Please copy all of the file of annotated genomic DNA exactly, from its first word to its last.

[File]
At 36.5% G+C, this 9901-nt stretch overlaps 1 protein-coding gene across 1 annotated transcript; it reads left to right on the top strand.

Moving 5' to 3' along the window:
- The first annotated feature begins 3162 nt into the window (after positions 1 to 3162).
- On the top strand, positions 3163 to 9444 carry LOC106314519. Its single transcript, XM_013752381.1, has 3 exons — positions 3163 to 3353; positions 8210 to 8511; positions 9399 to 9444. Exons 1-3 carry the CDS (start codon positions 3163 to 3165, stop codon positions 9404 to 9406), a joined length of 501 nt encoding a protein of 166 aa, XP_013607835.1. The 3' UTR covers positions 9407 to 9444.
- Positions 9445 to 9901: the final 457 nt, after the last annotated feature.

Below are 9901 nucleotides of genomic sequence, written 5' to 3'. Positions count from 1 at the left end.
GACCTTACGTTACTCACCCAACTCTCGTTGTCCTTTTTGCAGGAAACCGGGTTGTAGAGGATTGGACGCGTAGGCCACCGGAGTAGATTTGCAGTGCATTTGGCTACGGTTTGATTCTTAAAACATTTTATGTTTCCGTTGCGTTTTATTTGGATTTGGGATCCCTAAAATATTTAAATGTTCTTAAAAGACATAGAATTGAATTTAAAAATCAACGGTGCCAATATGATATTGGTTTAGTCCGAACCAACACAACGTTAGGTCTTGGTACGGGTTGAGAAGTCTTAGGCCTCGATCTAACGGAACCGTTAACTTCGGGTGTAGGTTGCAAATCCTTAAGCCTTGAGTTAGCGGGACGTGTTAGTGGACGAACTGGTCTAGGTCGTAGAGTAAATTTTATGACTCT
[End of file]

At 36.5% G+C, this 9901-nt stretch overlaps 1 protein-coding gene across 1 annotated transcript; it reads left to right on the top strand.

Moving 5' to 3' along the window:
- The first annotated feature begins 3162 nt into the window (after positions 1 to 3162).
- On the top strand, positions 3163 to 9444 carry LOC106314519. Its single transcript, XM_013752381.1, has 3 exons — positions 3163 to 3353; positions 8210 to 8511; positions 9399 to 9444. Exons 1-3 carry the CDS (start codon positions 3163 to 3165, stop codon positions 9404 to 9406), a joined length of 501 nt encoding a protein of 166 aa, XP_013607835.1. The 3' UTR covers positions 9407 to 9444.
- Positions 9445 to 9901: the final 457 nt, after the last annotated feature.

Below are 9901 nucleotides of genomic sequence, written 5' to 3'. Positions count from 1 at the left end.
GACCTTACGTTACTCACCCAACTCTCGTTGTCCTTTTTGCAGGAAACCGGGTTGTAGAGGATTGGACGCGTAGGCCACCGGAGTAGATTTGCAGTGCATTTGGCTACGGTTTGATTCTTAAAACATTTTATGTTTCCGTTGCGTTTTATTTGGATTTGGGATCCCTAAAATATTTAAATGTTCTTAAAAGACATAGAATTGAATTTAAAAATCAACGGTGCCAATATGATATTGGTTTAGTCCGAACCAACACAACGTTAGGTCTTGGTACGGGTTGAGAAGTCTTAGGCCTCGATCTAACGGAACCGTTAACTTCGGGTGTAGGTTGCAAATCCTTAAGCCTTGAGTTAGCGGGACGTGTTAGTGGACGAACTGGTCTAGGTCGTAGAGTAAATTTTATGACTCT